The Transport Rules tab lists all Transport Rules present in Exchange Online and details of each rule’s configuration.

Tab 17/18: Mail Connectors

Tabs 17 and 18 capture the names and settings of each receive and send connector in Exchange Online respectively.

Tab 19: OneDrive Sites

The OneDrive Sites tab contains additional details for each OneDrive for Business account in the tenant, including the URL and recently active file counts.

Office 365 migration plan Powershell assessment prerequisites

The Office 365 migration plan report requires four PowerShell Modules:

  • MASL.PS authenticates with the Microsoft Graph API and obtains an Access Token
  • ImportExcel exports the report to Excel
  • ExchangeOnlineManagement connects to Exchange Online to get information that is not exposed via the Graph API
  • AzureAD (or AzureADPreview) sets up the required app registration and permissions

If you don’t already have the required modules installed on a workstation, you can install them from the PS Gallery by running these commands:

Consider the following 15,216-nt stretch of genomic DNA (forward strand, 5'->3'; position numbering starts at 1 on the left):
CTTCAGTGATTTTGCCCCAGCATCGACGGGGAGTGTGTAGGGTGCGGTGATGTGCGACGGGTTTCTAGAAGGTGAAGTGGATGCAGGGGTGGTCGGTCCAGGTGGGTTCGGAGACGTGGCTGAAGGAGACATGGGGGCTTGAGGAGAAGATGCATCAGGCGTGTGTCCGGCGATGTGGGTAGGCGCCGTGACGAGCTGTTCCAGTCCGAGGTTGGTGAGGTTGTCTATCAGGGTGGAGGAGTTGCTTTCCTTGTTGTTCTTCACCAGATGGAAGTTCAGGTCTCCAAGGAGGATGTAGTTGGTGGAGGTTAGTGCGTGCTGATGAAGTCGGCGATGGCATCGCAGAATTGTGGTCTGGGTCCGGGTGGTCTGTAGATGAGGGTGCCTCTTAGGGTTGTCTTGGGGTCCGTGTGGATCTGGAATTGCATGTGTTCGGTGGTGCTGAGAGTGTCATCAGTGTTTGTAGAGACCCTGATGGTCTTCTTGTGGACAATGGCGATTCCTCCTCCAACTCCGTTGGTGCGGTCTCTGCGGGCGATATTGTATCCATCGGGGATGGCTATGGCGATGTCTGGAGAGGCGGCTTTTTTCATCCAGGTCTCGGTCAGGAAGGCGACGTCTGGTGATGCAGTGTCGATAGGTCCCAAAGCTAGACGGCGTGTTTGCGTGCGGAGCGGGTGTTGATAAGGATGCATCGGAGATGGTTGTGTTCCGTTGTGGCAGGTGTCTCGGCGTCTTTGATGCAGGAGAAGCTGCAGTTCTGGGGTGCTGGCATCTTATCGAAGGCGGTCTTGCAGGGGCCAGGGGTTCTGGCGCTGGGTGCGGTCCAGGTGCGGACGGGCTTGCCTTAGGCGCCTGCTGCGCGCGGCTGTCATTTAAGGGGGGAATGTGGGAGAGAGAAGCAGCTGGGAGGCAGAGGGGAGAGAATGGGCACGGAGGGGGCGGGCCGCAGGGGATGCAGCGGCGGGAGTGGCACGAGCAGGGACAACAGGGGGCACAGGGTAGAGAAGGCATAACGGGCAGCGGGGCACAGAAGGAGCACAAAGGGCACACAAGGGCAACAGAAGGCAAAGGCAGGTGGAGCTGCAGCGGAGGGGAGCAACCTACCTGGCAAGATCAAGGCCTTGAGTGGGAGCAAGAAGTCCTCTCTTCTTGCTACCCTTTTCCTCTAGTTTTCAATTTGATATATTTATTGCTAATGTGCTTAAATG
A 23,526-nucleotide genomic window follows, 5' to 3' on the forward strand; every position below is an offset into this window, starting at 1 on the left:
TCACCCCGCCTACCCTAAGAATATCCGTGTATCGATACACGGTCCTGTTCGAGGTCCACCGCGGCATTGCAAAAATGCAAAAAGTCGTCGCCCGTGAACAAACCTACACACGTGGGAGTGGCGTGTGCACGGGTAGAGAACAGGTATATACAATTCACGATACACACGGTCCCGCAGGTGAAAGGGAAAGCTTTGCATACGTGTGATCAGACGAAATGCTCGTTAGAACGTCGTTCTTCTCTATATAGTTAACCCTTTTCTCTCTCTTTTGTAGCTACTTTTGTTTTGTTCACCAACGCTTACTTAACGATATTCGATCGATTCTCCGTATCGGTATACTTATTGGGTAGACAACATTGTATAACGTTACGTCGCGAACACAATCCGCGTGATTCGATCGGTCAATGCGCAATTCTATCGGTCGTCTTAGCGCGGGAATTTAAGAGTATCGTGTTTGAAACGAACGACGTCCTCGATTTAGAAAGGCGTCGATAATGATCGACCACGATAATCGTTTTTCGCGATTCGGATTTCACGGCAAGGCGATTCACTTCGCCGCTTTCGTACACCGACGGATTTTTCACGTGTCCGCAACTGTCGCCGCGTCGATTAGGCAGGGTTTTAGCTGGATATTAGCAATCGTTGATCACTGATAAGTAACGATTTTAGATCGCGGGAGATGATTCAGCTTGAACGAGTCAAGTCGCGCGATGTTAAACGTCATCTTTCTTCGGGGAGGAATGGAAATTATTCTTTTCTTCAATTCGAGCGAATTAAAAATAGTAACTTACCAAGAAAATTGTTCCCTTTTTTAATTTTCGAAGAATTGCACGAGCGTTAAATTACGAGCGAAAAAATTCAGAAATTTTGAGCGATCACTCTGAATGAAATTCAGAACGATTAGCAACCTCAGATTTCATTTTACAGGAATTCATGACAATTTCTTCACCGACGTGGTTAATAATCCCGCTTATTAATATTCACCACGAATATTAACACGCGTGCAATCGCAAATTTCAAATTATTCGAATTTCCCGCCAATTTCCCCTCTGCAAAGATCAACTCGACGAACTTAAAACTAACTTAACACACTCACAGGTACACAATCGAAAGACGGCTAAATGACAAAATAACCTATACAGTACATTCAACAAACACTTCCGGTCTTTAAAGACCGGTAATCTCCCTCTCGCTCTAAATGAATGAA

Install-Module MSAL.PS

Install-Module ImportExcel

Install-Module ExchangeOnlineManagement

Install-Module AzureAD

In addition to the required modules, the script also requires that the current user account has permission to create and export to the folder c:\temp, and to add certificates to the local user certificate store.

Preparing the environment for an assessment with the Office 365 migration plan

An Azure AD App Registration using Certificate-based authentication authenticate access for the report script to run Microsoft Graph queries. The script Prepare-TenantAssessment.ps1, which is available in the same folder on GitHub, registers the app in Azure AD, assigns the necessary permissions, and creates a Self-Signed Certificate in the current user’s certificate store.